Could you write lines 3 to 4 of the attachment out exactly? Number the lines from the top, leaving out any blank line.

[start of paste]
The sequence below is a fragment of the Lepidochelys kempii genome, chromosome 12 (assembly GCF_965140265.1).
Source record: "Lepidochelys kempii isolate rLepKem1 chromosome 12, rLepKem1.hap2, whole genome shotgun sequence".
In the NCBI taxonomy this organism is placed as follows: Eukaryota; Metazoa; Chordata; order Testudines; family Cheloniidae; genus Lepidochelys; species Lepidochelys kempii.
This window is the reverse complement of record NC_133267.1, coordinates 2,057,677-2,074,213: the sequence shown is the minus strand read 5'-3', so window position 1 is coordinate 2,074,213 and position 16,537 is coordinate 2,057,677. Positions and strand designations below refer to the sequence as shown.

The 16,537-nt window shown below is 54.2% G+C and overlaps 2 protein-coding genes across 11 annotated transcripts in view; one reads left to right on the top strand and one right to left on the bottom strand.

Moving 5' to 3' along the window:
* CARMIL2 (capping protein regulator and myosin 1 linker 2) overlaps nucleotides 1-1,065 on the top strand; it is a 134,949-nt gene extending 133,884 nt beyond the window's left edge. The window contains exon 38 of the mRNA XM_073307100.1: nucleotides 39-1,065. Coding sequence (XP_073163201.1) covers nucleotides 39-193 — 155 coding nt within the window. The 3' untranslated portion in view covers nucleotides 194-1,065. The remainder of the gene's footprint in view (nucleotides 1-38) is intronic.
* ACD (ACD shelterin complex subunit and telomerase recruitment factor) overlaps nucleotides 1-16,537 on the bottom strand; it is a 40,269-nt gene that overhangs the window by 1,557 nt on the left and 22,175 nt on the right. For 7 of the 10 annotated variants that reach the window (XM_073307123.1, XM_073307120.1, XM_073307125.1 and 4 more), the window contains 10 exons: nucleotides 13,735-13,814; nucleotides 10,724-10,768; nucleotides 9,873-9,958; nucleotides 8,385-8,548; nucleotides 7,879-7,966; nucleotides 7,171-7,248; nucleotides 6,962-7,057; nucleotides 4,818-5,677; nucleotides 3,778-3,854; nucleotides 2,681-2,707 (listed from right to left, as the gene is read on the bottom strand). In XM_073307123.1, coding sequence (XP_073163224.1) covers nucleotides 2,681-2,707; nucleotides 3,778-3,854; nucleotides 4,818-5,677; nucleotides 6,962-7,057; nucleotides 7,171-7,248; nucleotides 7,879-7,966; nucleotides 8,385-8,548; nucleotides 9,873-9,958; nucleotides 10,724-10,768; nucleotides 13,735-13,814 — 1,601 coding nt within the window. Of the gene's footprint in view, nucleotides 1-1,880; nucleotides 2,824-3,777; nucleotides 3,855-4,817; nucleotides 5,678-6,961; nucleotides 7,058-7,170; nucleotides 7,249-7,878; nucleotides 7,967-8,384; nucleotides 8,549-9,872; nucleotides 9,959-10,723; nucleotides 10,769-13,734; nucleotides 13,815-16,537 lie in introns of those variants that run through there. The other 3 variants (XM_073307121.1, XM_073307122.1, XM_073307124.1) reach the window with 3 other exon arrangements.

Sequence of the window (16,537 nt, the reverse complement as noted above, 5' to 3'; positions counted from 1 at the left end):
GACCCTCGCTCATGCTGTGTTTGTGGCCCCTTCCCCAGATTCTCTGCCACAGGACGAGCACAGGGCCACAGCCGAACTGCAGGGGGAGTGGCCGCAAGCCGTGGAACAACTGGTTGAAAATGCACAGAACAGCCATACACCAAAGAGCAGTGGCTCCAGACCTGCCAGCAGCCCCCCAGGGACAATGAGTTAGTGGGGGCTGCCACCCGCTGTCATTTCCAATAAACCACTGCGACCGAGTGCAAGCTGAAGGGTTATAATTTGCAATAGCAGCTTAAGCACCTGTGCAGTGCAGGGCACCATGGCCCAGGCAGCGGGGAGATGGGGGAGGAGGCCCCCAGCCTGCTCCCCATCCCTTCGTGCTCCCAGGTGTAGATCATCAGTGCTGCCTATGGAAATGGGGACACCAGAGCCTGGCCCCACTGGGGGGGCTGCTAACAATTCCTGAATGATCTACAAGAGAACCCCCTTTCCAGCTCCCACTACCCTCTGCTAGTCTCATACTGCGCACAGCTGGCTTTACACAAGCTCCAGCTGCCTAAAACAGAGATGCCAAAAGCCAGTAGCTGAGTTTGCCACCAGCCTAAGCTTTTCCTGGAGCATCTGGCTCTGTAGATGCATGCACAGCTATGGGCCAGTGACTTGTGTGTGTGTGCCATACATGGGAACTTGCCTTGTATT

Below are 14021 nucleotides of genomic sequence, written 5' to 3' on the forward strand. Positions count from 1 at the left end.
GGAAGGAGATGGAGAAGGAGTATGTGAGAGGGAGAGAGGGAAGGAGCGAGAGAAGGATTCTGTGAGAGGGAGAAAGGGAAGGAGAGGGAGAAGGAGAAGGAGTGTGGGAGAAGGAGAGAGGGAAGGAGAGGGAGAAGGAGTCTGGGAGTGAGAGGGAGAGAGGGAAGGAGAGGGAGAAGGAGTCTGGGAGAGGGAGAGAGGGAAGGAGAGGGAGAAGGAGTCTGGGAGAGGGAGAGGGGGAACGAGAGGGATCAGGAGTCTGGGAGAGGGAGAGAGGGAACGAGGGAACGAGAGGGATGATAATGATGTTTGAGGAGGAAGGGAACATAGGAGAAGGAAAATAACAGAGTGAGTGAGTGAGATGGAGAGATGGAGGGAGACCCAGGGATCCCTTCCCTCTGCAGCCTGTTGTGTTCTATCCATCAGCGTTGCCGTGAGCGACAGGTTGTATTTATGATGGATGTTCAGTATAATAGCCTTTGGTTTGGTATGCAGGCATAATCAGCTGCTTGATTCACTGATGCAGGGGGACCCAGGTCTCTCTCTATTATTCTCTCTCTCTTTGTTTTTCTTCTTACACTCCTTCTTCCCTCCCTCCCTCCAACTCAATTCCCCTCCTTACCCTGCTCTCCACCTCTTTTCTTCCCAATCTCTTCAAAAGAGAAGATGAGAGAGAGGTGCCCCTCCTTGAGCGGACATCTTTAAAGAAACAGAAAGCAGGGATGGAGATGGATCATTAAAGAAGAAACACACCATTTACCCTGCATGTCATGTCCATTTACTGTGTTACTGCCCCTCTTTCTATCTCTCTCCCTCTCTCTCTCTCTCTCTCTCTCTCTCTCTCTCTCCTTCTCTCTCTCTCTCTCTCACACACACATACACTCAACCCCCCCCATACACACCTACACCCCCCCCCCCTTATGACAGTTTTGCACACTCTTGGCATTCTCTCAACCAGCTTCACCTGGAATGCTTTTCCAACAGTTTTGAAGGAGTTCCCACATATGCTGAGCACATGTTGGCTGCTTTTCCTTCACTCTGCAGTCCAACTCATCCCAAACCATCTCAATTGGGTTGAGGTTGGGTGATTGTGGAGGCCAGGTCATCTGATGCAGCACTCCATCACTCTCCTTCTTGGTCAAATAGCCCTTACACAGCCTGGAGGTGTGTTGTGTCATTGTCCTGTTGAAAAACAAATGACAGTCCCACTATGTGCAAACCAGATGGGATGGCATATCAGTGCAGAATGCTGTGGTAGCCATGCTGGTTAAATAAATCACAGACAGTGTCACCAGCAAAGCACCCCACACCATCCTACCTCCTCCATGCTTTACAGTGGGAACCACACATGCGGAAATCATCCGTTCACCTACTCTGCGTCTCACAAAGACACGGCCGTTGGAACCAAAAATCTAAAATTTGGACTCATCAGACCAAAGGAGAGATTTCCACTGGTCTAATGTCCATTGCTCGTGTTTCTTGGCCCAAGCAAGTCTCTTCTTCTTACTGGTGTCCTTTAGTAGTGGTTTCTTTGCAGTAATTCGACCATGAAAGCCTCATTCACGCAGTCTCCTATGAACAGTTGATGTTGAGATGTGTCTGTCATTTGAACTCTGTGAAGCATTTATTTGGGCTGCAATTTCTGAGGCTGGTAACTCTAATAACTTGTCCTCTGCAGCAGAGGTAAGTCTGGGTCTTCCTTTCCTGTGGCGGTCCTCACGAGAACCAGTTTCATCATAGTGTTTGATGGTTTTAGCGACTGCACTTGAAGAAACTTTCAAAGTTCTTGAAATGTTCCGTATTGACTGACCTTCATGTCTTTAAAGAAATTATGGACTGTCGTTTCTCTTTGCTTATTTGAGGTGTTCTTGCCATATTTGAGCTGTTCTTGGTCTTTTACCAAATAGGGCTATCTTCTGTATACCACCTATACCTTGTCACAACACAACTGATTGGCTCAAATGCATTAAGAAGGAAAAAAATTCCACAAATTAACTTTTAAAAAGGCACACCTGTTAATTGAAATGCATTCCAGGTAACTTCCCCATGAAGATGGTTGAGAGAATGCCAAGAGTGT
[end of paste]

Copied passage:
In the NCBI taxonomy this organism is placed as follows: Eukaryota; Metazoa; Chordata; order Testudines; family Cheloniidae; genus Lepidochelys; species Lepidochelys kempii.
This window is the reverse complement of record NC_133267.1, coordinates 2,057,677-2,074,213: the sequence shown is the minus strand read 5'-3', so window position 1 is coordinate 2,074,213 and position 16,537 is coordinate 2,057,677. Positions and strand designations below refer to the sequence as shown.